Tinnitus and Pregnancy

In April 2022 it was an honour to be asked to be the panellist on the BTA’s tinnitus and pregnancy webinar.

Tinnitus is Pregnancy

  • Tinnitus is most common ear complaint in pregnancy.
  • Affects over 1 in 3 women.
  • 2 out of 3 women who have tinnitus before pregnancy report an increase in their tinnitus during pregnancy.
  • Tinnitus often resolves or reduces after delivery.
  • 33% of pregnant women suffer from pulsatile (heartbeat) tinnitus.

If Tinnitus appears/changes

  • Report it to your midwife or GP.
  • Have appropriate management and monitoring.
  • You may need a referral on for appropriate investigations if necessary e.g. ENT

Reasons why tinnitus appears/worsens

  • Physical changes in the body
  • Being stress
  • Being tired

Physical Changes

  • Blood Pressure & increase in circulating blood volume.
  • Natural retention of salts and water that occur during pregnancy.
  • Natural changes in circulating levels of the hormones oestrogen and progesterone.
  • Colds that lead to sinus or ear infections.
  • Iron-Deficiency Anaemia
  • Medication.
  • Hearing loss.
  • Early warning sign of gestational hypertension or pre-eclampsia

Reasons for being stressed

General stress and increase of environment awareness.

Tinnitus often first appears in people who are under significant stress. Pregnancy is a very stressful time . It is time of both physical and emotional demands. The body is changing. You’re growing a complete individual. Humans also have a  survival mechanism which goes back to at least the days of the prehistoric humans. When you’re pregnant, your senses are often hyper-sensitive. Touch and hearing are often more pronounced.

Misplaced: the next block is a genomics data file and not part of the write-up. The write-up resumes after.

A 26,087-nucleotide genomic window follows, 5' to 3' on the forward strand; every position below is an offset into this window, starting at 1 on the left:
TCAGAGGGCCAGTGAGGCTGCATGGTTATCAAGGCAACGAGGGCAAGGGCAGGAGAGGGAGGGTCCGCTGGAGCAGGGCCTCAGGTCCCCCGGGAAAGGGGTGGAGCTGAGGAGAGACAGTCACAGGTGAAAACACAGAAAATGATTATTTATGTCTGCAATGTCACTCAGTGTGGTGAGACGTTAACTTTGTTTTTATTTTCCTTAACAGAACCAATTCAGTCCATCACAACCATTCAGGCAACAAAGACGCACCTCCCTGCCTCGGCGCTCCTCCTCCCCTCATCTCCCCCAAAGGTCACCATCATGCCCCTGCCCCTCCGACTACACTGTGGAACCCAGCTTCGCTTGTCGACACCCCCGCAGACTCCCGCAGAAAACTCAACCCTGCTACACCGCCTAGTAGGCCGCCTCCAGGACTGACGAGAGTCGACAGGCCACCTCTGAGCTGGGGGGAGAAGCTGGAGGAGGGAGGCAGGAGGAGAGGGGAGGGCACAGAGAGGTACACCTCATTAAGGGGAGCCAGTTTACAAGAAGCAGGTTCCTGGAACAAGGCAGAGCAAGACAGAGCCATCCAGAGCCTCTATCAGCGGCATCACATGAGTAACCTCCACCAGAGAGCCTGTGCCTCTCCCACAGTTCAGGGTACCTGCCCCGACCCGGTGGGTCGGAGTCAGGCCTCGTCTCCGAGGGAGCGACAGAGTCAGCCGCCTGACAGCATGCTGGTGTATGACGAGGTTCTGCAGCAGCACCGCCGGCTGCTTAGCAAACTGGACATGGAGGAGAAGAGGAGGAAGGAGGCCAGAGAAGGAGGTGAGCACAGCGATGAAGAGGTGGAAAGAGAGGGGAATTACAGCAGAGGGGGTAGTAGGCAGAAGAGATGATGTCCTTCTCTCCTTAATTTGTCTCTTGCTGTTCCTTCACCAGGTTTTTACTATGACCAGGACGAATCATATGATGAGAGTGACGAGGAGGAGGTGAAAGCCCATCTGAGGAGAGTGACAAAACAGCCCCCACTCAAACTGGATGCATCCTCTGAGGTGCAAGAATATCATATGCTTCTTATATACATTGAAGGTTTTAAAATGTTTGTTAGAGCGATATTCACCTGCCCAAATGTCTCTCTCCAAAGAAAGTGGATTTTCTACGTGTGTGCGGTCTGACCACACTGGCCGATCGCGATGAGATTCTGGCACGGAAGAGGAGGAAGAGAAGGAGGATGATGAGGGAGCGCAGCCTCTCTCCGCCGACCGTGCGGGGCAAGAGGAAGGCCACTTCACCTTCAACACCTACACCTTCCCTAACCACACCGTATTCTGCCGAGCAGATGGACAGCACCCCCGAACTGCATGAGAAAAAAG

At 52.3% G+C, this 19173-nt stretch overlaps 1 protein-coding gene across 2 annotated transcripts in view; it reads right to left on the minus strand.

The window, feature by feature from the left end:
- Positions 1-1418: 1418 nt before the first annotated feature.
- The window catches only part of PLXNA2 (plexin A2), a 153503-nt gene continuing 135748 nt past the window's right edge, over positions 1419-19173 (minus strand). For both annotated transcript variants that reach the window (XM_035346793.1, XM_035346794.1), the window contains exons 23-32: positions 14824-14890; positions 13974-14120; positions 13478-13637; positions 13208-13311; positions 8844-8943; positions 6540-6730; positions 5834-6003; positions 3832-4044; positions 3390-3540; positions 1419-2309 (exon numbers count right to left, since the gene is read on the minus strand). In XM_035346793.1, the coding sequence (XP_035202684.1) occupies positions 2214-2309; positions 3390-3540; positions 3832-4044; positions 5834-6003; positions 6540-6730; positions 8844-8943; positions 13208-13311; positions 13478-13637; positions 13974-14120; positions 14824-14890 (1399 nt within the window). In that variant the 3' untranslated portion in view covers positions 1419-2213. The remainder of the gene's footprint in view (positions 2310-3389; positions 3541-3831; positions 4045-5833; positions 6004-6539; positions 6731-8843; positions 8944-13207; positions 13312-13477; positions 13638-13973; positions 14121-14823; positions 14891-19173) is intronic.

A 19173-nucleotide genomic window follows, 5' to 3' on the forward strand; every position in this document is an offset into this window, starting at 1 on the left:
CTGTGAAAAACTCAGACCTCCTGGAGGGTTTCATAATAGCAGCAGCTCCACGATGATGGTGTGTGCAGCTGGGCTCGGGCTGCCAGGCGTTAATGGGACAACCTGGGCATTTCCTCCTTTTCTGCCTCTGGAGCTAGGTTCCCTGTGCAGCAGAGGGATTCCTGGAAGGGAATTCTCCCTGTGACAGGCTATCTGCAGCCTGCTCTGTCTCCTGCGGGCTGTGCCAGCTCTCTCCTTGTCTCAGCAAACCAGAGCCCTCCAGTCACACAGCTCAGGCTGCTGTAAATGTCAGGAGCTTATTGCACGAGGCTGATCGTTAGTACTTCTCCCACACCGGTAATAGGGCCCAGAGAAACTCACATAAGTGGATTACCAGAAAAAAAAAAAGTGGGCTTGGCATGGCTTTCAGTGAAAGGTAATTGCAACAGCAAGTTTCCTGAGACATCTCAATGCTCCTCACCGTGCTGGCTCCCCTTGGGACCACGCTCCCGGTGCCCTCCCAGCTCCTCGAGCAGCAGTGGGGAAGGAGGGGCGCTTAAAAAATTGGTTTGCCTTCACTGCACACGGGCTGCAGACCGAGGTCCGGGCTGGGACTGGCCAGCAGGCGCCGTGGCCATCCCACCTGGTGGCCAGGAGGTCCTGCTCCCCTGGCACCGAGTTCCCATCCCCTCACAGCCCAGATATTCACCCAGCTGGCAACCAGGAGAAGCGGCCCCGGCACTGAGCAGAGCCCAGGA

The first time occurrence of tinnitus during pregnancy or the increase of existing tinnitus can be alarming. So if you start hearing a ringing in your ears, it is possible that you may have always had tinnitus and only became aware of it because the hyper awareness &/ stress you are under.

Tips for reducing stress

  • Relaxation techniques.
  • TMJ (jaw joint exercise).
  • Cut back on activities you don’t need to do.
  • Ask your significant other(s) to help with chores.
  • Prenatal yoga or meditation.
  • Practise mindfulness.
  • Get enough rest and sleep.
  • Avoid the (not)Morning Sickness
  • Try complementary therapies.
  • Talk about your mental health.
  • Eat well.
  • Get more exercise.
  • Learn what to expect during labour.
  • Reduce your stress levels on your daily commute.
  • Help the heartburn.

Reasons for trouble sleep

  • Feeling hot in pregnancy: It’s normal. This is due to hormonal changes and an increase in blood supply to the skin. You’re also likely to sweat more. 
  • Restless legs syndrome : This is when you feel an overwhelming urge to move your legs. Symptoms are more noticeable in the third trimester and might make it difficult for you to relax and fall asleep.
  • Heartburn
  • Un-comfortability in sleeping position
  • The worry factor including fears about the birth which is called Tokophobia.

A healthy bedtime routine checklist

  • Take up gentle exercise during the day.
  • Avoid caffeine a couple of hours before bed.
  • Avoid drinking fluids a couple of hours before bed (but this does increase the chance of leg cramps).
  • Reduce activity before sleep/do relaxation
  • Helping the heartburn – raise your head by 10-15cm
  • Go to the loo to empty your bladder before you get into bed.
  • Wear light clothing from natural fibres to avoid getting too hot.
  • Use a pillow to support your bump or legs and lie on your side.
  • Use a worry journal.

You can purchase and watch the webinar from the BTA website